How Trump's 'victory' became Kim's triumph
Updated 09:56, 26-Feb-2019
Grant T. Harris

Editor's note: Grant T. Harris is CEO of Harris Africa Partners LLC and was Special Assistant to the President and Senior Director for African Affairs at the White House from 2011 to 2015. The article reflects the author's opinion, and not necessarily the views of CGTN.

Upon taking office in January 2017, U.S. President Donald Trump intensified America's efforts to isolate the Democratic People's Republic of Korea (DPRK).

And at first, his administration's diplomatic and pressure campaign seemed to show real progress, particularly in Africa, where the DPRK maintains economic and military ties with more than two dozen countries.

Vietnamese police stand guard outside the Hotel Metropole Hanoi, a venue widely expected to be used during the forthcoming DPRK-USA summit, February 25, 2019, Hanoi, Vietnam. /VCG Photo

Vietnamese police stand guard outside the Hotel Metropole Hanoi, a venue widely expected to be used during the forthcoming DPRK-USA summit, February 25, 2019, Hanoi, Vietnam. /VCG Photo

But that progress was suddenly reversed last year when Trump prematurely declared victory in the aftermath of his summit with DPRK leader Kim Jong Un in Singapore. Trump will hold his second summit with Kim from February 27 to 28. 

If he repeats the same mistake, his own administration's efforts to isolate the DPRK will take another beating and Kim will have even less reason to end his weapons program.

Before the Singapore summit, the Trump administration had been strengthening United Nations sanctions against the DPRK, emphasizing enforcement, and reaching out to African countries to secure their support.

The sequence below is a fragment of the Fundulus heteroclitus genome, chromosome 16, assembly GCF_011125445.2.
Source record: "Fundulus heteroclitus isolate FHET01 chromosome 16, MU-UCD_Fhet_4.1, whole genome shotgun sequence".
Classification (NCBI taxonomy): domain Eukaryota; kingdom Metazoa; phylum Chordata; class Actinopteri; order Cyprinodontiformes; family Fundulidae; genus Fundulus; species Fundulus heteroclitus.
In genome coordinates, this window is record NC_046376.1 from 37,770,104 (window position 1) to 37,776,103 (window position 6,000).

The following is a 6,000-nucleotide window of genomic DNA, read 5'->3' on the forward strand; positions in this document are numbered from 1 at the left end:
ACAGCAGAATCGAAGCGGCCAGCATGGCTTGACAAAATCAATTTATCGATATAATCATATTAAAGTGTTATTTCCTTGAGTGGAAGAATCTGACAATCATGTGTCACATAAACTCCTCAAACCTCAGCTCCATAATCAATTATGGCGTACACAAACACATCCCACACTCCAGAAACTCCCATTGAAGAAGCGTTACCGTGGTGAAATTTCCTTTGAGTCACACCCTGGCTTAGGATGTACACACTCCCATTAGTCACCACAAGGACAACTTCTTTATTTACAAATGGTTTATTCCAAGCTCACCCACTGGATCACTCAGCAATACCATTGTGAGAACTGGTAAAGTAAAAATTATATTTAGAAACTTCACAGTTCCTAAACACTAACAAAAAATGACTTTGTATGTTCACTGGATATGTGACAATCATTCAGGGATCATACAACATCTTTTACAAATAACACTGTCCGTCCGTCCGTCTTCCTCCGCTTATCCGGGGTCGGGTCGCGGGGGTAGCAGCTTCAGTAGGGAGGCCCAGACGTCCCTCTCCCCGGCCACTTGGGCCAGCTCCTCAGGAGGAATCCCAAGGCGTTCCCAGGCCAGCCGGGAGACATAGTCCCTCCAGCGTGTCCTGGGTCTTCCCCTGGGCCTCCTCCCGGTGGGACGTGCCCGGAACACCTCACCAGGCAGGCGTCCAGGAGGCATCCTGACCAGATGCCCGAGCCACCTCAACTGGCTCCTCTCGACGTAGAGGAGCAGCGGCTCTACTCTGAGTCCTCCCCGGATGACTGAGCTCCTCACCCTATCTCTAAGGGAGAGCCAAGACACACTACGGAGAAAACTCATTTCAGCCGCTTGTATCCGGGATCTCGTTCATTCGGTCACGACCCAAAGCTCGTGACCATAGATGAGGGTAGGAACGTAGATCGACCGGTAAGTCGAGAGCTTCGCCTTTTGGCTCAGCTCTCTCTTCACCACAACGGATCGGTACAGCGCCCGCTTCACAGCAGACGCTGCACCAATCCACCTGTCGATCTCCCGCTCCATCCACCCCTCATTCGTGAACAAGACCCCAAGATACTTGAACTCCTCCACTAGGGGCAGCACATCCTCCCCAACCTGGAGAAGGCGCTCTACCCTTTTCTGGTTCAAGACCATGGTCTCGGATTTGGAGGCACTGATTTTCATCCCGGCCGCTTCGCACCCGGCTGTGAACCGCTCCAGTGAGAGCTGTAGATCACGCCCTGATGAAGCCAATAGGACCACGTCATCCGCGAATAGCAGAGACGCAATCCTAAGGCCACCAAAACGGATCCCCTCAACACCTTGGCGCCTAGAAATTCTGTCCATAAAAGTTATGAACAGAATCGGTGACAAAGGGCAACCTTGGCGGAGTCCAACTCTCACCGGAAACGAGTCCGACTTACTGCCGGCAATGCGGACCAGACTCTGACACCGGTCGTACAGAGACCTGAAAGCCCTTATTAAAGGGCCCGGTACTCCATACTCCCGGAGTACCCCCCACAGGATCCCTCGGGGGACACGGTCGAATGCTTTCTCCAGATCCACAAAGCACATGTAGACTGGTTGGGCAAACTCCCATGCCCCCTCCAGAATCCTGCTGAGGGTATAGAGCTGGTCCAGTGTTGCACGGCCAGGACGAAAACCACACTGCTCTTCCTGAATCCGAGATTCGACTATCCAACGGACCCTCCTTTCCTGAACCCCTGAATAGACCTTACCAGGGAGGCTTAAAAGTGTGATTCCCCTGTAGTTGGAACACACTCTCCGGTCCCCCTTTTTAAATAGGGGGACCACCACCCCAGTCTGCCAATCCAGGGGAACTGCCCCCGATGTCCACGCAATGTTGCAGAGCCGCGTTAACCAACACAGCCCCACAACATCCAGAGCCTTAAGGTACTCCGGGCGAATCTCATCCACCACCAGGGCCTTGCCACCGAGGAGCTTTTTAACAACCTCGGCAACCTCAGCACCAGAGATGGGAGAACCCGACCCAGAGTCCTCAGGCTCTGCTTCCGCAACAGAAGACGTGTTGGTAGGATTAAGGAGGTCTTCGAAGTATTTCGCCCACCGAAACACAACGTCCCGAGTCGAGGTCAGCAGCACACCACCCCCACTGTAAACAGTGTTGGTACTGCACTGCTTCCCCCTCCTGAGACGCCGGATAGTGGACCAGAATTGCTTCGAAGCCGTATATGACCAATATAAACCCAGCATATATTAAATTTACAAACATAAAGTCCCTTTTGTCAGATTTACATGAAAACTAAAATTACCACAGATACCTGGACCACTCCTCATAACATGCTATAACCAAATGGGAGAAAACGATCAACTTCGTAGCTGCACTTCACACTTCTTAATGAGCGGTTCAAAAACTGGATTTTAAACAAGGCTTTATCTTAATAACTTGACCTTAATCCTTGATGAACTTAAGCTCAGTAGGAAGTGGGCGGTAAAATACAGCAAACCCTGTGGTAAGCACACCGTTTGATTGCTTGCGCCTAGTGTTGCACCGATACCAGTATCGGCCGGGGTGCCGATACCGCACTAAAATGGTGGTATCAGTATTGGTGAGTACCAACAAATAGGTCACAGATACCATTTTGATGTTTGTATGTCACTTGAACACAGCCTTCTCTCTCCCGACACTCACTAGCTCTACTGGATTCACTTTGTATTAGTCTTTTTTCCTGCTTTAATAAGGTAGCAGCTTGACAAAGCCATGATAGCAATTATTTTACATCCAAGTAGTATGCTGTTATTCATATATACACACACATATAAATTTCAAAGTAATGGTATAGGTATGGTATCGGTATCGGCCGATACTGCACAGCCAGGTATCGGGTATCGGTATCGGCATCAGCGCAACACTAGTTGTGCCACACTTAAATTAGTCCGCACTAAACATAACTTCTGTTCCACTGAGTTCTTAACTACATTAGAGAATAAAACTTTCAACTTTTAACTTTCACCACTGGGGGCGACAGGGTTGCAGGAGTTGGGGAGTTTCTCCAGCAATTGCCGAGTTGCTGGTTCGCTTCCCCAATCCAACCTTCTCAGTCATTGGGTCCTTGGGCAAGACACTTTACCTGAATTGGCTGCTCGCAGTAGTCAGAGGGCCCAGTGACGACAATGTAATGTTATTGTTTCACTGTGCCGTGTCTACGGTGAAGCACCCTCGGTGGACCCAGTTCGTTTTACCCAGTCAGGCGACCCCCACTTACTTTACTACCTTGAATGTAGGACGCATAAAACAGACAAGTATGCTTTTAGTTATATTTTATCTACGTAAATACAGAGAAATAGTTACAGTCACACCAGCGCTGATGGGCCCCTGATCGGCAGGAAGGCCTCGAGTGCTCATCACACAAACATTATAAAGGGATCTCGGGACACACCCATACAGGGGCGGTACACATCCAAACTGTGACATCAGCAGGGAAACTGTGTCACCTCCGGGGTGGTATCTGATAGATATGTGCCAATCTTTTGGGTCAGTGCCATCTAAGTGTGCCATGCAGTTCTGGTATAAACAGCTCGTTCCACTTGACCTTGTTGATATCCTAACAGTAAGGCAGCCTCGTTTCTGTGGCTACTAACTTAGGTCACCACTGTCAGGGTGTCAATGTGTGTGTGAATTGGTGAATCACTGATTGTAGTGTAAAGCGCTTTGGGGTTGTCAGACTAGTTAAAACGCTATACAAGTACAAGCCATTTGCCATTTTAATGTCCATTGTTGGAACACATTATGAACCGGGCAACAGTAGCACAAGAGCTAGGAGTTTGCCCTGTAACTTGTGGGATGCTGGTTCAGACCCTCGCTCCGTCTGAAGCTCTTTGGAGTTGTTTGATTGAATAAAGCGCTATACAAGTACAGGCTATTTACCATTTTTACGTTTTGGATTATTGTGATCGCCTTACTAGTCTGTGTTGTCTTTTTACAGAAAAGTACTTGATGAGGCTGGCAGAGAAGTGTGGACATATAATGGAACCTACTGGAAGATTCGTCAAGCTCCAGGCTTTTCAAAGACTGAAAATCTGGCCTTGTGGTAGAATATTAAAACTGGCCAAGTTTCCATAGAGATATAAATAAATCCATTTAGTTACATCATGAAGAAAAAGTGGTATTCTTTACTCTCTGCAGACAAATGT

This combination of U.S. high-level engagement, cajoling, and arm twisting led several African governments-including those of Egypt, Sudan, Uganda, and Angola-to announce that they would scale back their ties to the DPRK. 

While some committed to expelling DPRK military trainers, others promised to stop buying DPRK's arms and doing business with UN-sanctioned companies. 

These steps promised to isolate it further, and reduce its access to the hard currency needed to sustain its nuclear and missile programs.

Sadly, what took years to achieve was lost in a single day.

U.S. President Donald Trump speaks during a news conference following the DPRK-U.S. Singapore Summit, June 12, 2018. /VCG Photo

U.S. President Donald Trump speaks during a news conference following the DPRK-U.S. Singapore Summit, June 12, 2018. /VCG Photo

In a characteristically grandiose and unsubstantiated tweet, Trump declared on June 13, 2018, that, "There is no longer a Nuclear Threat from the DPRK." 

Though his own vice president and intelligence chiefs would later voice very different conclusions, Trump was committed to selling the fiction of a diplomatic breakthrough, even to the point of stifling U.S. diplomats.